St. Patrick's Hospital

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This article relates to St. Patrick's Mental Health Services in Ireland. For St. Patrick's Hospital in South Africa, please see St Patrick's Hospital (Eastern Cape).

St. Patrick's University Hospital

St. Patrick's Mental Health Services is Ireland's leading not-for-profit mental health organisation[citation needed], with over 700 staff members delivering 12% of the country’s total in-patient care and treatment needs.


  • 2 inpatient campuses: St Patrick’s University Hospital in Dublin 8 and St. Edmundsbury Hospital located in Lucan, that offer an array of services for adults with mood disorders, psychoses, addictions, anxiety disorders and eating disorders
  • Adolescent mental health services at Willow Grove
  • A Wellness & Recovery Centre that offers over 25 Day Services Programmes
  • And Community Dean Clinics based in Dublin, Cork and Galway, providing a network of care accessible to people in every county in Ireland – with over 70,000 appointments since 2009.[citation needed]


St. Patrick's University Hospital is located near Kilmainham and the Phoenix Park in Dublin. Its sister hospital, St. Edmundsbury is located in Lucan, County Dublin. [1][2]


St. Patrick's provides a wide range of treatment programmes. These include programmes for mood disorders (depression and bipolar depression), anxiety disorder, an alcohol dependence / substance abuse programme, eating disorders, anorexia nervosa and bulimia, cognitive behavioural therapy, a young adult programme,[3] an adolescent service,[4] a dual diagnosis programme, a memory clinic and general mental health care.

It has departments of occupational therapy, social work, cognitive behavioural therapy, clinical psychology and psychiatry. It offers day hospital, outpatient, inpatient, and community mental health services.


The hospital (originally St. Patrick's Hospital for Imbeciles)[5] was founded in 1747 with money bequeathed by Jonathan Swift following his death in 1745. He was keen that his hospital be situated close to a general hospital because of the links between physical and mental ill-health, so St. Patrick's was built beside Dr Steevens' Hospital. The architect was George Semple.[6]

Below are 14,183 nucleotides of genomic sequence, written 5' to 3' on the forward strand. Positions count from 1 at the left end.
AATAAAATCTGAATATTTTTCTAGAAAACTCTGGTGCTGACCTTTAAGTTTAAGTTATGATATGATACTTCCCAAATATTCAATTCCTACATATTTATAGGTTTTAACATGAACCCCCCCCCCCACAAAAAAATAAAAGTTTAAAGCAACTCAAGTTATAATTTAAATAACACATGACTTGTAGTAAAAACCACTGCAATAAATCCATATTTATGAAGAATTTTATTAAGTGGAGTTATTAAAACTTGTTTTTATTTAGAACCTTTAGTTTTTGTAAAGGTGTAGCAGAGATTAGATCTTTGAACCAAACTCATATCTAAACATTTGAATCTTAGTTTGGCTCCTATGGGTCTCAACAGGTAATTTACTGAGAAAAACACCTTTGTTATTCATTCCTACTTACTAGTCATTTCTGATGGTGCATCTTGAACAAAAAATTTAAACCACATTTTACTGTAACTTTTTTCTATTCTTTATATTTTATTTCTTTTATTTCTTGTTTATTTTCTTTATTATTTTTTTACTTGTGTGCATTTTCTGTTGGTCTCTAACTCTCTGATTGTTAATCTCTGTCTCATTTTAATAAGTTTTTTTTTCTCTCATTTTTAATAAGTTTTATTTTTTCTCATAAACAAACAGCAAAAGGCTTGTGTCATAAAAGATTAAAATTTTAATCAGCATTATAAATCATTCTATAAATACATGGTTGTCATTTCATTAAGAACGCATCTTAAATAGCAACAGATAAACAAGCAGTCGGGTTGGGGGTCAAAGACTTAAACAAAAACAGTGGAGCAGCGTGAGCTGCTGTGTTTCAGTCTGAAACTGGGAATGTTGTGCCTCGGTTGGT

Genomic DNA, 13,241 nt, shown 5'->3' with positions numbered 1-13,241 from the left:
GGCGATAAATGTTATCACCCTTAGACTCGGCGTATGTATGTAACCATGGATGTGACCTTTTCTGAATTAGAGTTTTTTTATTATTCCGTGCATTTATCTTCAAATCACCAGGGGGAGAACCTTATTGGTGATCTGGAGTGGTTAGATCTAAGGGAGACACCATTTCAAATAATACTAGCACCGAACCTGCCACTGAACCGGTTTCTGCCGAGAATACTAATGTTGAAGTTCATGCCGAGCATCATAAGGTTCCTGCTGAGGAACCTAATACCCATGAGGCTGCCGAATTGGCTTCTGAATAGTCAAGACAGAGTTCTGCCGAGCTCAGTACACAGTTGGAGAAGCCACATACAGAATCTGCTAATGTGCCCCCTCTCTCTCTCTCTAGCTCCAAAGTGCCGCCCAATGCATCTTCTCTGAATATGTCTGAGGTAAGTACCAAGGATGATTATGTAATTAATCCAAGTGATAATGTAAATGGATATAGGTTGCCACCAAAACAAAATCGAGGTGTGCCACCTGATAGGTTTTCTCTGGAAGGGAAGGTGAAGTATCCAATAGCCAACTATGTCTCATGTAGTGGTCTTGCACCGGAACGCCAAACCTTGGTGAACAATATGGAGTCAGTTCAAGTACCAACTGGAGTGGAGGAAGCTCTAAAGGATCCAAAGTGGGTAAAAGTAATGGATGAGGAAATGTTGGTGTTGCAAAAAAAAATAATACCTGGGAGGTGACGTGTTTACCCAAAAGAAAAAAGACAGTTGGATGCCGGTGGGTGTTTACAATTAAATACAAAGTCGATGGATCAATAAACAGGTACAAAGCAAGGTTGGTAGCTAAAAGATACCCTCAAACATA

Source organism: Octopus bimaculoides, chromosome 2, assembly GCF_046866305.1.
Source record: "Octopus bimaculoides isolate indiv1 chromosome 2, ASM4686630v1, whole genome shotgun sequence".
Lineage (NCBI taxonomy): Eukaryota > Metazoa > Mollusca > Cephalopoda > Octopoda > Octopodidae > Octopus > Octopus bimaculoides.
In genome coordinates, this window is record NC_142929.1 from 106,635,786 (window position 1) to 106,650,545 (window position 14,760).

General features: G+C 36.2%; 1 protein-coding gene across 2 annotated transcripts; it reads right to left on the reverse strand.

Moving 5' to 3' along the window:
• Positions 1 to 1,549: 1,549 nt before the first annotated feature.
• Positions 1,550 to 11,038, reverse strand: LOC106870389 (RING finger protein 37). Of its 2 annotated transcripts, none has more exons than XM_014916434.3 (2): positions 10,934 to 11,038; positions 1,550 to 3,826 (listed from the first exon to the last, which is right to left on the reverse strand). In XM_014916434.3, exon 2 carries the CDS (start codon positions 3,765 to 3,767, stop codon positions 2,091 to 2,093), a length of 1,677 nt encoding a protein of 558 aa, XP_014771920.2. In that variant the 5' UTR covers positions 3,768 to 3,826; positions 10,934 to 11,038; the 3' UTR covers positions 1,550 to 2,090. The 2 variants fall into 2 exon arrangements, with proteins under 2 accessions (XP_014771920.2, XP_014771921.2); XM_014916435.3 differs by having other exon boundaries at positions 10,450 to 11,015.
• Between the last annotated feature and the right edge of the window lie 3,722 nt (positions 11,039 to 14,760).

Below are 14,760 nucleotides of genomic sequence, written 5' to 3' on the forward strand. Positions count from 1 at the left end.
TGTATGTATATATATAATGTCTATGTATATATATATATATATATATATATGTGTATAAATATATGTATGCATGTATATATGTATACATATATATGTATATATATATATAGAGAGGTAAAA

In "Verses on the Death of Dr. Swift", the poet anticipated his own death:

He gave the little Wealth he had,

To build a House for Fools and Mad:
And shew'd by one satyric Touch,
No Nation wanted it so much:
That Kingdom he hath left his Debtor,

I wish it soon may have a Better.[7]

Swift himself was declared of unsound mind by a Commission of Lunacy in 1742.[8][9] Will Durant said of him: "He went a whole year without uttering a word."[10]

The hospital retains Swiftian touches, with wards named after Stella (Esther Johnson), Vanessa (Esther Vanhomrigh), Henry Grattan, the village of Kilroot (in County Antrim) where Swift worked as Prebend at the church, and Laracor (County Meath) where he also worked as a clergyman.

The late Anthony Clare was medical director of St. Patrick's in the 1990s. Maurice Drury, a friend of Ludwig Wittgenstein, also worked there. The poet Austin Clarke was an in-patient in St. Patrick's for a year in 1919.


  1. ^ St. Edmundsbury
  2. ^ Dean Clinics
  3. ^ young adult programme
  4. ^ adolescent service
  5. ^ Jonathan Swift. Retrieved: 2011-11-23.
  6. ^ Elizabeth Malcolm, Swift's Hospital: A History of St Patrick's Hospital, Dublin, 1746-1989 (Dublin, 1989), 32.
  7. ^ Verses On The Death Of Dr. Swift, D.S.P.D. Written by Himself Occasioned by reading a Maxim in Rochefoulcault. November 1731.
  8. ^ Mental Health History Timeline. Retrieved: 2011-11-23.
  9. ^ The Gentleman's Magazine, Volume XLIII, P. 468. 1855.
  10. ^ "The Story of Civilization", V.8., 362.

External links[edit]

Coordinates: 53°20′39″N 6°17′33″W / 53.344208°N 6.292592°W / 53.344208; -6.292592